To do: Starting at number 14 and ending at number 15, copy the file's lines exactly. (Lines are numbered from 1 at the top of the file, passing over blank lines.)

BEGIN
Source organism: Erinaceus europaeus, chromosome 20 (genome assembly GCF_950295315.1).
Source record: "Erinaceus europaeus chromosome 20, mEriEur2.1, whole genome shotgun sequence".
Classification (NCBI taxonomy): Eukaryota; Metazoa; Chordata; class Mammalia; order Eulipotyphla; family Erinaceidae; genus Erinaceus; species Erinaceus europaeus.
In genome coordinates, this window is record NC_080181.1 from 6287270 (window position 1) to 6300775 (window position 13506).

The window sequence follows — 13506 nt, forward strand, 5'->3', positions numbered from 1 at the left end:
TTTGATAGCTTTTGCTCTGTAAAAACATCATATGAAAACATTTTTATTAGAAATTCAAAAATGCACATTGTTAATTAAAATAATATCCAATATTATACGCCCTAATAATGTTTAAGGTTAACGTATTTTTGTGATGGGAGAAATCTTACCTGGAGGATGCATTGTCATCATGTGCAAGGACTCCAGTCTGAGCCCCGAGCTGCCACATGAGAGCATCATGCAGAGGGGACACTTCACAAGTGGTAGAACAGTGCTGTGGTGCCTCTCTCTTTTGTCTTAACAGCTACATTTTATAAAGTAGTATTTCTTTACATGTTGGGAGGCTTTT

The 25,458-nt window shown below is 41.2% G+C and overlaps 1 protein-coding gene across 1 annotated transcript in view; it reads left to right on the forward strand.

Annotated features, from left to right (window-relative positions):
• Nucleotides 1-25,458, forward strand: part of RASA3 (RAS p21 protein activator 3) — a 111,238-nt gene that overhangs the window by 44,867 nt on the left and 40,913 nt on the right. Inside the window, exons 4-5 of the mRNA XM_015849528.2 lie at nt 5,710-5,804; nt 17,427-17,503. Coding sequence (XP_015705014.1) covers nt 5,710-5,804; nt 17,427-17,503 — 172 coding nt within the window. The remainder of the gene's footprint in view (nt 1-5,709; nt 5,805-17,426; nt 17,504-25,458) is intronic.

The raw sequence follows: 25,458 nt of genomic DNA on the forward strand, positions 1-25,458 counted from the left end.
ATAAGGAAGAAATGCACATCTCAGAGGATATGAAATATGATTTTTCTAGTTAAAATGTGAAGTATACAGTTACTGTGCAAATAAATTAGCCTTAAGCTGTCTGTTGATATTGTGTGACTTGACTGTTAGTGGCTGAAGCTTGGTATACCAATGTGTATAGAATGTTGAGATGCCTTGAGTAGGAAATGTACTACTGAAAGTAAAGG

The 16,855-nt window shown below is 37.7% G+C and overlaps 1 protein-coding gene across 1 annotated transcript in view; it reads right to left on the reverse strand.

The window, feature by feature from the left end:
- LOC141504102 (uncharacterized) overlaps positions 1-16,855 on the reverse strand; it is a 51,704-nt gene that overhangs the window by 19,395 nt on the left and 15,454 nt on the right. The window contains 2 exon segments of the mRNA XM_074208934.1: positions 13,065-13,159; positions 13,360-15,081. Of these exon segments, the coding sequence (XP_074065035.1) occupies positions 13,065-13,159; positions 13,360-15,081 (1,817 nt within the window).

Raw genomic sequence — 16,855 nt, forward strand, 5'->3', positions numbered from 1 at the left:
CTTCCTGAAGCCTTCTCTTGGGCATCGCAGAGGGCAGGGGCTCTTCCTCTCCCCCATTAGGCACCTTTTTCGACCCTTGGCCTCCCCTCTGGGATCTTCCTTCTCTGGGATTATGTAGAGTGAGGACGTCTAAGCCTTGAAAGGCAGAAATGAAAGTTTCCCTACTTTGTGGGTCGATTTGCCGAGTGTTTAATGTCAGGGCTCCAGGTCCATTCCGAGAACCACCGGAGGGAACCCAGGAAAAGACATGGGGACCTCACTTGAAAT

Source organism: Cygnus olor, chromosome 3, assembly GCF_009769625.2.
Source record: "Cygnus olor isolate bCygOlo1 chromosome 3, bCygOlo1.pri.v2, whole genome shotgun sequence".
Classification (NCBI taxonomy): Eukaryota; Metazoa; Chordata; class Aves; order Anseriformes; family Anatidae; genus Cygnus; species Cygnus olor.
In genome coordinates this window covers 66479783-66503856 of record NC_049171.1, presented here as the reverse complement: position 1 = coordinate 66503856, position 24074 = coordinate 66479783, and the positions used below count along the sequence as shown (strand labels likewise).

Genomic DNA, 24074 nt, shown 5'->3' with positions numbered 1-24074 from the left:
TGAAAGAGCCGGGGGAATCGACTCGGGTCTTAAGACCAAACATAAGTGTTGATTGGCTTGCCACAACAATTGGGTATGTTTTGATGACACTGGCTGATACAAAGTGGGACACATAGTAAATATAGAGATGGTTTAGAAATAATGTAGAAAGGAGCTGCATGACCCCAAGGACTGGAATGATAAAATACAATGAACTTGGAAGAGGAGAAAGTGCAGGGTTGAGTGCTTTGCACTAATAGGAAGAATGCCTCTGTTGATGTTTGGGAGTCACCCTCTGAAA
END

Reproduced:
- LOC141504102 (uncharacterized) overlaps positions 1-16,855 on the reverse strand; it is a 51,704-nt gene that overhangs the window by 19,395 nt on the left and 15,454 nt on the right. The window contains 2 exon segments of the mRNA XM_074208934.1: positions 13,065-13,159; positions 13,360-15,081. Of these exon segments, the coding sequence (XP_074065035.1) occupies positions 13,065-13,159; positions 13,360-15,081 (1,817 nt within the window).

Raw genomic sequence — 16,855 nt, forward strand, 5'->3', positions numbered from 1 at the left: